Change Manager in the company: Resilience as an essential key competence

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Companies are subject to permanent change in their day-to-day operations. The demands of an increasingly fast-paced world ensure that technical developments, digitization, employee demands, communication structures, shortages of skilled workers or rationalization measures are in a constant state of flux, and it is nevertheless the task of leaders to juggle all these things at once, keep them running and act in a targeted and competent manner.

Man in suit stands in front of mountain

Important: Resilience for managers and employees

For the good of the company – and for the good of the employees. However, to be able to change plans again and again and not to run after change processes in change management requires, in addition to professional competence, a characteristic that is at least as important: resilience for both leaders and employees.

But how do they succeed in constantly realigning themselves and keep the company on track? What character traits do change managers and executives need to maintain resilience at work? What are the benefits? It´s high time to take a closer look at this promising mindset.

Crises are life´s opportunities to change. – Luise Rinser

Compensating for losses and overcoming crises

Literally translated, resilience means elasticity. No matter in which direction unforeseen events may steer a person, a resilient person bounces back to his or her starting position undeterred. Possibly by readjusting and taking corrective action, but confident and poised.

The lives of resilient people are also fraught with stress and difficulties. Nevertheless, resilient people have the talent not to let this throw them off course. They know that they have a whole arsenal of methods and skills that guarantee them a successful solution in the end. They simply know that they can regain control at any time.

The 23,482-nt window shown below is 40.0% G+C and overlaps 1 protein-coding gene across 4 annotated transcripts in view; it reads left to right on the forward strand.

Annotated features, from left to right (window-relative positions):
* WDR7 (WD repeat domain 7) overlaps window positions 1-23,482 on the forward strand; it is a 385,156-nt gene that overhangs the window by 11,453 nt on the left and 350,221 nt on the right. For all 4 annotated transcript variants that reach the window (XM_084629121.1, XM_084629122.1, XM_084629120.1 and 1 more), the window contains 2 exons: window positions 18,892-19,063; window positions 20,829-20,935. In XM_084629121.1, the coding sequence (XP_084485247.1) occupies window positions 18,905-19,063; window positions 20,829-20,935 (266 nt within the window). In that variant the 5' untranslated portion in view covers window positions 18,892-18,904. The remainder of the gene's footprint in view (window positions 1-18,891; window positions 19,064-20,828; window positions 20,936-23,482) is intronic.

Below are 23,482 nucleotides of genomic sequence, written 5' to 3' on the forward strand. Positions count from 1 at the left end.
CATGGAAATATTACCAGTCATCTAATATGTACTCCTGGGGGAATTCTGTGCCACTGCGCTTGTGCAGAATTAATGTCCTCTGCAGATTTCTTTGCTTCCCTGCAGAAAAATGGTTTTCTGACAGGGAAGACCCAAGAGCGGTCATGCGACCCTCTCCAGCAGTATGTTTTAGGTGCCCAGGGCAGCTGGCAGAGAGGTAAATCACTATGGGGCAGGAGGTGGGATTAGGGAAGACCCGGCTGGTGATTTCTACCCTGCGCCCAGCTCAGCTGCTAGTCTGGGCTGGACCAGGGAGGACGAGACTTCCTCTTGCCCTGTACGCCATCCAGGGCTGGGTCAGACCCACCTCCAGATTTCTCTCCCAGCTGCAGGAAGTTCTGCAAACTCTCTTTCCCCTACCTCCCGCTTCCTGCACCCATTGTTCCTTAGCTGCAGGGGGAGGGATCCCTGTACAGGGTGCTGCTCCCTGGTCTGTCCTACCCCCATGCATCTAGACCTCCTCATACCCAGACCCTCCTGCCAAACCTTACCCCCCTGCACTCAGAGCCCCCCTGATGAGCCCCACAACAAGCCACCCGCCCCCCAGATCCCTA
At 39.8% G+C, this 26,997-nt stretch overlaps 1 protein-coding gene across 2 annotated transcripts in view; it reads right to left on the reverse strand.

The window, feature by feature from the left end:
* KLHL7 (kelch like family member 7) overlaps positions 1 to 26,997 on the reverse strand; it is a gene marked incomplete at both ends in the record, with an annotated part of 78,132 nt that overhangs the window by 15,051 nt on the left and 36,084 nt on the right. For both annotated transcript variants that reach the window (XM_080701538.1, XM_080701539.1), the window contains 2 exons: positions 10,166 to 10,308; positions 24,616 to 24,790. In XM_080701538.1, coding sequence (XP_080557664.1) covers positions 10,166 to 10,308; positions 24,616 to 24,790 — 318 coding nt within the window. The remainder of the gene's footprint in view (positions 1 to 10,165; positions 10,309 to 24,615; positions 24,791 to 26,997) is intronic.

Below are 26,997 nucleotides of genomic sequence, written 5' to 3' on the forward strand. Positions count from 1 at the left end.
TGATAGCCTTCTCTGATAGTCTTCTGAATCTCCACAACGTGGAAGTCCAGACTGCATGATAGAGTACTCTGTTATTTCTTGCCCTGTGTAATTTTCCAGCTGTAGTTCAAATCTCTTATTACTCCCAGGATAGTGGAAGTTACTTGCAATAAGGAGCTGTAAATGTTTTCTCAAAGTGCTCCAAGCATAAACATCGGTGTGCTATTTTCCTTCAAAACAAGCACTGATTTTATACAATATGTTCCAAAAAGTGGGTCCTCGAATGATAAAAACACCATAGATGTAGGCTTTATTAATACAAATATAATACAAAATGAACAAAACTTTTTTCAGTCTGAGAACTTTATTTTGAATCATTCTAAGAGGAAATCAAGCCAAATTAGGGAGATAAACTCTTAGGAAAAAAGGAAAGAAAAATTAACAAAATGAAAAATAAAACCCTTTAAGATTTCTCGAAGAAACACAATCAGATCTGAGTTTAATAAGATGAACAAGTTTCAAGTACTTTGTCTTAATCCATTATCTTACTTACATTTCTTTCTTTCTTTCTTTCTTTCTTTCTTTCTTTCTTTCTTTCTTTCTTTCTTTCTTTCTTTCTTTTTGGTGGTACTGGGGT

Resilience in one´s private life, or resilience at work, is therefore a strategy or mindset that is used to compensate for losses and successfully overcome crises. Resilience is not a permanent state of being – it is a lifelong learning process because: Resilience can be trained.

The concept is based on 7 pillars. Each of these pillars stands for a character trait. In combination, they are the tool that enables dynamic, solution-oriented action in any situation, no matter how deadlocked it appears to be.

Model: The 7 pillars of resilience

Crises are part of life. It is important – after a brief feeling of being overwhelmed – to accept the current situation. The faster the situation is realized, the faster a reaction is possible. The faster the situation is realized, the faster a reaction is possible.
Trust that crisis management strategies and the necessary personal resources are available. View the problem as a challenge. A positive overall state of mind encourages more creative approaches to solving the problem.
Abandon the role of the victim:
Shift the focus from yourself and instead focus on the situation as a whole.
Distancing yourself inwardly from the problems, brooding less, and being open to creative approaches to solutions.
Positive planning for the future:
Derive visions and goals with a deeper meaning from the necessary changes.
Assume responsibility: